Lets say it was your elderly neighbour who called 911, and expected to see your smiling face. How are you going to feel when you find out he/she DFO'd, and became DRT because no one came?

    I know how I would feel and I know what I had to do when the situation did occur.




    Sadly...B-T-D-T-G-Tshirt - ya want it, cuz I'd rather not have it.
    If you don't do it RIGHT today, when will you have time to do it over? (Hall of Fame basketball player/coach John Wooden)

    "I may be slow, but my work is poor." Chief Dave Balding, MVFD

    "Its not Rocket Science. Just use a LITTLE imagination." (Me)

    Get it up. Get it on. Get it done!

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  25. #25
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    Quote Originally Posted by MalahatTwo7
    Here's the question:

    Lets just say for argument sake, you live in rural area, of approximately 300 families, and your FD carried a VOLUNTEER staff of say..20. Now something so drastic happens that more than 1/2 of them decide they can not work under current conditions.

    Now lets say that because you live in the rural area you do, you and your guys work "in the City", more than 20 miles away. Leaving, maybe.. if you're lucky 2 or 3 guys in the Home area, able to respond to most things. That is of course during a working day.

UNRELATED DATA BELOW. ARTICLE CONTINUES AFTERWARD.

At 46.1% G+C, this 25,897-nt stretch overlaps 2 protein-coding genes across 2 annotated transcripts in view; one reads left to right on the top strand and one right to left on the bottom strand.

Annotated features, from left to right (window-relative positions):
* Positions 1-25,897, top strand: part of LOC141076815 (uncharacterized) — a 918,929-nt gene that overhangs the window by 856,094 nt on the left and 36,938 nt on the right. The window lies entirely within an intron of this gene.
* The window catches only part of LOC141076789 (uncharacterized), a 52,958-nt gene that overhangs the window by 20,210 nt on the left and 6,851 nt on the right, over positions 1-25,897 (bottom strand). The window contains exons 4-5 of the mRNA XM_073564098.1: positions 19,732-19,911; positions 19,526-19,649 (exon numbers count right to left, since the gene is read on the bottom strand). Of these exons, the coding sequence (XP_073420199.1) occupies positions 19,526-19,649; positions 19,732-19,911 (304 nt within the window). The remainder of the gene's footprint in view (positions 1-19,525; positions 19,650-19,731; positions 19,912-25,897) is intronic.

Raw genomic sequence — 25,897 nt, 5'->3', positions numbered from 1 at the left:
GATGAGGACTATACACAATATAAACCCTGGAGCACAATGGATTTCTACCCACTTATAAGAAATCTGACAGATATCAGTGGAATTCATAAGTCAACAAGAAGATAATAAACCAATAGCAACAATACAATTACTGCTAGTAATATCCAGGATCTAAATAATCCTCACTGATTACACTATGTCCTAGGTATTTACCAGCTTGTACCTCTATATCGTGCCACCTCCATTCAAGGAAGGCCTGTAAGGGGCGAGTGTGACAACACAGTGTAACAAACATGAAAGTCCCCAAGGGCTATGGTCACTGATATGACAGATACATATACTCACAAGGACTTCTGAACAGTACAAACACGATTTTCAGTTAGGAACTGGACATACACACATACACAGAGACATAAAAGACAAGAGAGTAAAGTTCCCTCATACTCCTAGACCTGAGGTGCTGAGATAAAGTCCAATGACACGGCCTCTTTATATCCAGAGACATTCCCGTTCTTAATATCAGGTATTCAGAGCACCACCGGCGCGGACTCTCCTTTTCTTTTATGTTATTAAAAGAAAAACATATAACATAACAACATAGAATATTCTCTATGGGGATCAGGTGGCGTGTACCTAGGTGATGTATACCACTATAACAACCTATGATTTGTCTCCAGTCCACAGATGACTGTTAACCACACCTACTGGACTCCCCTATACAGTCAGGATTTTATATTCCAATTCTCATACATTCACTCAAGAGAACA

Lets go one step further.... its in the evening, when most nights you could count on better than 10 to respond to any given alarm. Now you've just lost over 1/2 of your manning pool. Which means IF YOUR LUCKY, 5 or 6 guys are able to respond to that same alarm, where you could have had 15.

    Ask me again, about turning your back on the community. And think about this question from the view point of the family or patient that we are expected to serve, to the best of our abilities.

    Lets say it was your elderly neighbour who called 911, and expected to see your smiling face. How are you going to feel when you find out he/she DFO'd, and became DRT because no one came?

    I know how I would feel and I know what I had to do when the situation did occur.




    Sadly...B-T-D-T-G-Tshirt - ya want it, cuz I'd rather not have it.
    So they are obligated to serve in the department under conditions that they don't favor because no one else in the community has the desire to help out, even though they have already put in an average of 10 years each serving their community? It doesn't make sense to me, sorry.

    And if half of the department is so upset that they quit, and the other half is on the fence about it, maybe a mistake was made.